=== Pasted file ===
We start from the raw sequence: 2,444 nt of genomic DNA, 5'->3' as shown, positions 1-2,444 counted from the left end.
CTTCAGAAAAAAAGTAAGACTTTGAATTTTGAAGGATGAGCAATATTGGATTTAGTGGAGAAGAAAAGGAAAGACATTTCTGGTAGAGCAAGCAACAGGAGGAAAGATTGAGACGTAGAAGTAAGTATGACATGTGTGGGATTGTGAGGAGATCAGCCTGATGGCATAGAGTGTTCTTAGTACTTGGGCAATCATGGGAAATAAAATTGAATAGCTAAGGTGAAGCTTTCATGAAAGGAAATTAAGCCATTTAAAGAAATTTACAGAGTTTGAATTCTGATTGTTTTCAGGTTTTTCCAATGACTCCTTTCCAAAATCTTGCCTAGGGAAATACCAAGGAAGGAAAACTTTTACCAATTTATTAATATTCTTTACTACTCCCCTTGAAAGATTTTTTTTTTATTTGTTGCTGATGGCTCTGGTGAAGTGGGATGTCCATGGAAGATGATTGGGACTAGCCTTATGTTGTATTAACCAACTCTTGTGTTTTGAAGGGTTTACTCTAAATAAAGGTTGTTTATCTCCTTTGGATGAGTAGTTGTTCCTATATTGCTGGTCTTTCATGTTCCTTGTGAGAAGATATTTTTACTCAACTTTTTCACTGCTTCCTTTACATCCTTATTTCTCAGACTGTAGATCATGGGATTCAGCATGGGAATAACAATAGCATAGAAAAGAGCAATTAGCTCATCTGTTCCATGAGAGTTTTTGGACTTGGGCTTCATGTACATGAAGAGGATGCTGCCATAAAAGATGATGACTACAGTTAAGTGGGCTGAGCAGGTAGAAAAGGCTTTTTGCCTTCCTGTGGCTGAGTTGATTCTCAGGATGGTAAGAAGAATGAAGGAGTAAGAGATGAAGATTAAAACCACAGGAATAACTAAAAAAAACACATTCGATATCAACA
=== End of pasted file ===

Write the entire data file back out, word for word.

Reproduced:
We start from the raw sequence: 2,444 nt of genomic DNA, 5'->3' as shown, positions 1-2,444 counted from the left end.
CTTCAGAAAAAAAGTAAGACTTTGAATTTTGAAGGATGAGCAATATTGGATTTAGTGGAGAAGAAAAGGAAAGACATTTCTGGTAGAGCAAGCAACAGGAGGAAAGATTGAGACGTAGAAGTAAGTATGACATGTGTGGGATTGTGAGGAGATCAGCCTGATGGCATAGAGTGTTCTTAGTACTTGGGCAATCATGGGAAATAAAATTGAATAGCTAAGGTGAAGCTTTCATGAAAGGAAATTAAGCCATTTAAAGAAATTTACAGAGTTTGAATTCTGATTGTTTTCAGGTTTTTCCAATGACTCCTTTCCAAAATCTTGCCTAGGGAAATACCAAGGAAGGAAAACTTTTACCAATTTATTAATATTCTTTACTACTCCCCTTGAAAGATTTTTTTTTTATTTGTTGCTGATGGCTCTGGTGAAGTGGGATGTCCATGGAAGATGATTGGGACTAGCCTTATGTTGTATTAACCAACTCTTGTGTTTTGAAGGGTTTACTCTAAATAAAGGTTGTTTATCTCCTTTGGATGAGTAGTTGTTCCTATATTGCTGGTCTTTCATGTTCCTTGTGAGAAGATATTTTTACTCAACTTTTTCACTGCTTCCTTTACATCCTTATTTCTCAGACTGTAGATCATGGGATTCAGCATGGGAATAACAATAGCATAGAAAAGAGCAATTAGCTCATCTGTTCCATGAGAGTTTTTGGACTTGGGCTTCATGTACATGAAGAGGATGCTGCCATAAAAGATGATGACTACAGTTAAGTGGGCTGAGCAGGTAGAAAAGGCTTTTTGCCTTCCTGTGGCTGAGTTGATTCTCAGGATGGTAAGAAGAATGAAGGAGTAAGAGATGAAGATTAAAACCACAGGAATAACTAAAAAAAACACATTCGATATCAACA